Buffy The Vampire Slayer 10 Years Later: Why It Still Matters
Ten years ago today, Buffy the Vampire Slayer aired its 144th and final episode, “Chosen.” The only reason I knew this was because my 11th grade math teacher was a huge fan. I was not; as an awkward teenager who was constantly worried about how others perceived him, I wrote Buffy off as a show for pre-teen girls. (How far I’ve come.) Within three months, I would be hooked on the show and wishing that I’d gotten into it sooner. The show grabbed me with its incredible story arcs (the Angelus arc in the back half of Season 2, to be exact), but it kept me coming back with its honest look at life as a high school student. Sure, I never had to deal with vampires, internet demons, hyena people, or Principal Snyder. But I did have to deal with being ignored (“Out of Mind, Out of Sight”), puberty (“Phases”), even suicidal thoughts (“Revelations”). Even though the characters on Buffy were fictional and faced fantastical interpretations of these problems, their reactions to the hardships of life were so real, moreso than a lot of the other stories I willingly consumed. (I say willingly because the books I read for school had pretty great characterization too, but with a few exceptions, I didn’t notice.) And the show was funny as hell. Joss Whedon and his team of writers at Mutant Enemy were experts at quippy dialogue, and could go from screamingly funny to sobbingly dramatic in seconds.
So now it’s been ten years. Why do I still talk about this show nearly every day? Why do I still hold it (and its spin-off Angel) in such high regard, viewing them as among my favorite shows of all time, right up there with The Wire? Why am I writing a piece to commemorate the 10-year anniversary of its last episode, an episode I didn’t watch live because I was too close-minded to give the show a chance? Because Buffy isn’t a show about how to survive high school. It’s a show about how to survive life. I am currently in the middle of my second full rewatch of the series. The last time I watched the series from beginning to end, I was 22 and about to start law school. I had never had a serious relationship, I could barely remember what it was like to lose a close family member (my grandfather died when I was very young, and I did not process it then the way I would now), and I had never made a mistake that would haunt me for years. I’ve had all those experiences now, and during this viewing, while certain elements of the show look extremely dated and silly (hello low-budget monster costumes/effects and limited sets), the story elements are stronger than they’ve ever been. “The hardest thing in this world is to live in it,” and there is never a shortage of hellish problems for Buffy and her friends to deal with, whether it be evil gods and Frankenstein’s monsters or heartache and depression. And here’s the thing about how Buffy and her friends handled their problems: things didn’t “go back to normal” at the end of the episode. Sometimes, they couldn’t solve their problems by the episode’s end. And when they did solve a problem, they were changed by the problem and solution. Just like in real life. Sometimes they were changed for the worse, but more often, they learned from their mistakes and became better people for dealing with them. And it’s still funny as hell.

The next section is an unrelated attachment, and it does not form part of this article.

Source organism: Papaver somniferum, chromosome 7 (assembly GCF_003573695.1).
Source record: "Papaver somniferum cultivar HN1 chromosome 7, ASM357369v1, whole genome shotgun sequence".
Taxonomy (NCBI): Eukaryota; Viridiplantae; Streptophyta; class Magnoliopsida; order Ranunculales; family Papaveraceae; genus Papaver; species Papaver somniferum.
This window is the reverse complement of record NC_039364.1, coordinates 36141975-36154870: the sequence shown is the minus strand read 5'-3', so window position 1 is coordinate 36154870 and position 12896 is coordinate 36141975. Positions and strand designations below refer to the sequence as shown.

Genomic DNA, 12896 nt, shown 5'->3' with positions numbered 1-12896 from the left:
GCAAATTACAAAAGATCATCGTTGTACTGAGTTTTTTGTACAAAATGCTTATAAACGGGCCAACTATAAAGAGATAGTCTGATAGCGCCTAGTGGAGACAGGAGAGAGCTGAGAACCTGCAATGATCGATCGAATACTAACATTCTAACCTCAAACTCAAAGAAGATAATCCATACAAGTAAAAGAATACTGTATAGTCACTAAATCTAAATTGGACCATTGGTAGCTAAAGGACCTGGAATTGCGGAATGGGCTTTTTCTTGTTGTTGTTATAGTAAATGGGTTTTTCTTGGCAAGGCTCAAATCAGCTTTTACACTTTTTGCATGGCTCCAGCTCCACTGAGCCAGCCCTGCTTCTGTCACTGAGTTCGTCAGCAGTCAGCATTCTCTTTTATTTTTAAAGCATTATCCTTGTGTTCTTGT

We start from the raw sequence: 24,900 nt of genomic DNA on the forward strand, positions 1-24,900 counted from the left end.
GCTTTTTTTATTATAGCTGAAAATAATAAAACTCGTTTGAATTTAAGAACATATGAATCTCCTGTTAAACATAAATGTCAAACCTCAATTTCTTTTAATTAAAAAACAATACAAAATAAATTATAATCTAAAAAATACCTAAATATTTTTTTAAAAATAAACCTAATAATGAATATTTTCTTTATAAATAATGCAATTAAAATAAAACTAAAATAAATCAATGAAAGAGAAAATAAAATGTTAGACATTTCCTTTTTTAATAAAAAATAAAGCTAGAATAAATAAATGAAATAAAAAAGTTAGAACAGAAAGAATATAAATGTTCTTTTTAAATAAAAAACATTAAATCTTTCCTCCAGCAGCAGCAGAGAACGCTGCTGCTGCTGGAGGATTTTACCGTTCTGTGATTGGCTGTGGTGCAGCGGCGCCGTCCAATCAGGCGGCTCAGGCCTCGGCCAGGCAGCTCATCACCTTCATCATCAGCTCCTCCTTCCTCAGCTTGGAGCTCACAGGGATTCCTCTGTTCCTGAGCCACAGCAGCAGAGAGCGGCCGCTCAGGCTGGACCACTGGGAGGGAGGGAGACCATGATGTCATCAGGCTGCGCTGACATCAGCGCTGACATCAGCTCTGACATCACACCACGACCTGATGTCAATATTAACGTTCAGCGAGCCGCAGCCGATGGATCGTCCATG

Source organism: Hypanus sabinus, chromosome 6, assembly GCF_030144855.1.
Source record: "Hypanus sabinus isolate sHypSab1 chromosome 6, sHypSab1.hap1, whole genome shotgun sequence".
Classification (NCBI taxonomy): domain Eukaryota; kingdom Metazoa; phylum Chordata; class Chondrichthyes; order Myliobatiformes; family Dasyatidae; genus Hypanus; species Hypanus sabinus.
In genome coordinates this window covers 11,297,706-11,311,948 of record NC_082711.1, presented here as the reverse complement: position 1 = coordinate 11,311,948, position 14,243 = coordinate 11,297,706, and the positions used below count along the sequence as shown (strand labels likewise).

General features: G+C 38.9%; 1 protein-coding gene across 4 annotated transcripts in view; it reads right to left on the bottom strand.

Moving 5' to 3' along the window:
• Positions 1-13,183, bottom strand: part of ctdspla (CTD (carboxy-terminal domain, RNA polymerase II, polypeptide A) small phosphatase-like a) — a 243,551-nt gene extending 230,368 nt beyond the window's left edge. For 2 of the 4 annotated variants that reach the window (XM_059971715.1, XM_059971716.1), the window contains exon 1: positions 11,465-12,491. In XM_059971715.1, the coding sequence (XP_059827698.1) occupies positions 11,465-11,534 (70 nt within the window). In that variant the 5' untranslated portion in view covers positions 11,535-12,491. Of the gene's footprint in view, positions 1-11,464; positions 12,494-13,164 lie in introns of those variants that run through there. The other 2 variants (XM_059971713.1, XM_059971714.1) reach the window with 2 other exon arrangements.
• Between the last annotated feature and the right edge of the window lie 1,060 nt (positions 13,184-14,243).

Buffy the Vampire Slayer is more true to life than many works of fiction that do not contain fictional creatures. And for that reason, I will continue to watch it, analyze it, and talk to you about you can’t take it anymore. It really is that good.
Photo via Fuckyeahjosswhedon